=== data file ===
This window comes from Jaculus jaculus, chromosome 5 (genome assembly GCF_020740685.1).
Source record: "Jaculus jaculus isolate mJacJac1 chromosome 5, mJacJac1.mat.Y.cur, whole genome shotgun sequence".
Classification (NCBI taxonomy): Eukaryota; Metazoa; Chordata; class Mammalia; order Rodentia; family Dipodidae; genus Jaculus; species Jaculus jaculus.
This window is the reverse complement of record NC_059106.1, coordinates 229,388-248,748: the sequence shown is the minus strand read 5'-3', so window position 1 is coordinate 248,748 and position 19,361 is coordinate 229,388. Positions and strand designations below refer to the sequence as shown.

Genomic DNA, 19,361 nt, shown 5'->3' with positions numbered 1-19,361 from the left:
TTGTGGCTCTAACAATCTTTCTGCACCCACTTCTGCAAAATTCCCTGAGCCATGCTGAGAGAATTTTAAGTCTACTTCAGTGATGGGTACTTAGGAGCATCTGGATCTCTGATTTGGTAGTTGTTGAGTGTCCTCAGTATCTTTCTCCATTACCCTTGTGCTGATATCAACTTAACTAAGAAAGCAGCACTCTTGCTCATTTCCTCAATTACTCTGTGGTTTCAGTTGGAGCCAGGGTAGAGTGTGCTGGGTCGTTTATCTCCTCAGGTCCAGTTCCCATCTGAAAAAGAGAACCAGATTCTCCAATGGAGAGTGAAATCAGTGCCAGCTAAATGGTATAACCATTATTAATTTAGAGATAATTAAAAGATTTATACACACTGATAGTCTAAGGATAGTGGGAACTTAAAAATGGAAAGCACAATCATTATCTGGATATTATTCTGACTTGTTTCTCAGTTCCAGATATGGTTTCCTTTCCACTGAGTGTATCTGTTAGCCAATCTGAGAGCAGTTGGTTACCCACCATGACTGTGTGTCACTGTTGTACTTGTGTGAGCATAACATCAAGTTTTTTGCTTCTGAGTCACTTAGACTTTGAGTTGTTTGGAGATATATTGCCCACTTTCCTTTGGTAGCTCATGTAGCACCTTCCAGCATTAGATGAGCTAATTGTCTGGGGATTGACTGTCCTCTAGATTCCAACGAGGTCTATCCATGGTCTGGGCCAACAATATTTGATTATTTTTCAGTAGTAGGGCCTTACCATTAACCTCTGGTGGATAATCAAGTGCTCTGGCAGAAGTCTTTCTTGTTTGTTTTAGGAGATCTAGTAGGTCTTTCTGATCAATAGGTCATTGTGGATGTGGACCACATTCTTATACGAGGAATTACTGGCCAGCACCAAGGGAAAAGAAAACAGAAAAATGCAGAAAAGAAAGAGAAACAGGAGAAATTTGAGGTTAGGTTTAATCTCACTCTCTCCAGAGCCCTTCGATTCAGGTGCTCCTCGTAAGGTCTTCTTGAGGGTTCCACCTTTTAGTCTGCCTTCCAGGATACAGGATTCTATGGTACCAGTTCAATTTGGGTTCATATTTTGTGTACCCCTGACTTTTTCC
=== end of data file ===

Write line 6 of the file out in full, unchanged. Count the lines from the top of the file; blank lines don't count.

TTGTGGCTCTAACAATCTTTCTGCACCCACTTCTGCAAAATTCCCTGAGCCATGCTGAGAGAATTTTAAGTCTACTTCAGTGATGGGTACTTAGGAGCATCTGGATCTCTGATTTGGTAGTTGTTGAGTGTCCTCAGTATCTTTCTCCATTACCCTTGTGCTGATATCAACTTAACTAAGAAAGCAGCACTCTTGCTCATTTCCTCAATTACTCTGTGGTTTCAGTTGGAGCCAGGGTAGAGTGTGCTGGGTCGTTTATCTCCTCAGGTCCAGTTCCCATCTGAAAAAGAGAACCAGATTCTCCAATGGAGAGTGAAATCAGTGCCAGCTAAATGGTATAACCATTATTAATTTAGAGATAATTAAAAGATTTATACACACTGATAGTCTAAGGATAGTGGGAACTTAAAAATGGAAAGCACAATCATTATCTGGATATTATTCTGACTTGTTTCTCAGTTCCAGATATGGTTTCCTTTCCACTGAGTGTATCTGTTAGCCAATCTGAGAGCAGTTGGTTACCCACCATGACTGTGTGTCACTGTTGTACTTGTGTGAGCATAACATCAAGTTTTTTGCTTCTGAGTCACTTAGACTTTGAGTTGTTTGGAGATATATTGCCCACTTTCCTTTGGTAGCTCATGTAGCACCTTCCAGCATTAGATGAGCTAATTGTCTGGGGATTGACTGTCCTCTAGATTCCAACGAGGTCTATCCATGGTCTGGGCCAACAATATTTGATTATTTTTCAGTAGTAGGGCCTTACCATTAACCTCTGGTGGATAATCAAGTGCTCTGGCAGAAGTCTTTCTTGTTTGTTTTAGGAGATCTAGTAGGTCTTTCTGATCAATAGGTCATTGTGGATGTGGACCACATTCTTATACGAGGAATTACTGGCCAGCACCAAGGGAAAAGAAAACAGAAAAATGCAGAAAAGAAAGAGAAACAGGAGAAATTTGAGGTTAGGTTTAATCTCACTCTCTCCAGAGCCCTTCGATTCAGGTGCTCCTCGTAAGGTCTTCTTGAGGGTTCCACCTTTTAGTCTGCCTTCCAGGATACAGGATTCTATGGTACCAGTTCAATTTGGGTTCATATTTTGTGTACCCCTGACTTTTTCC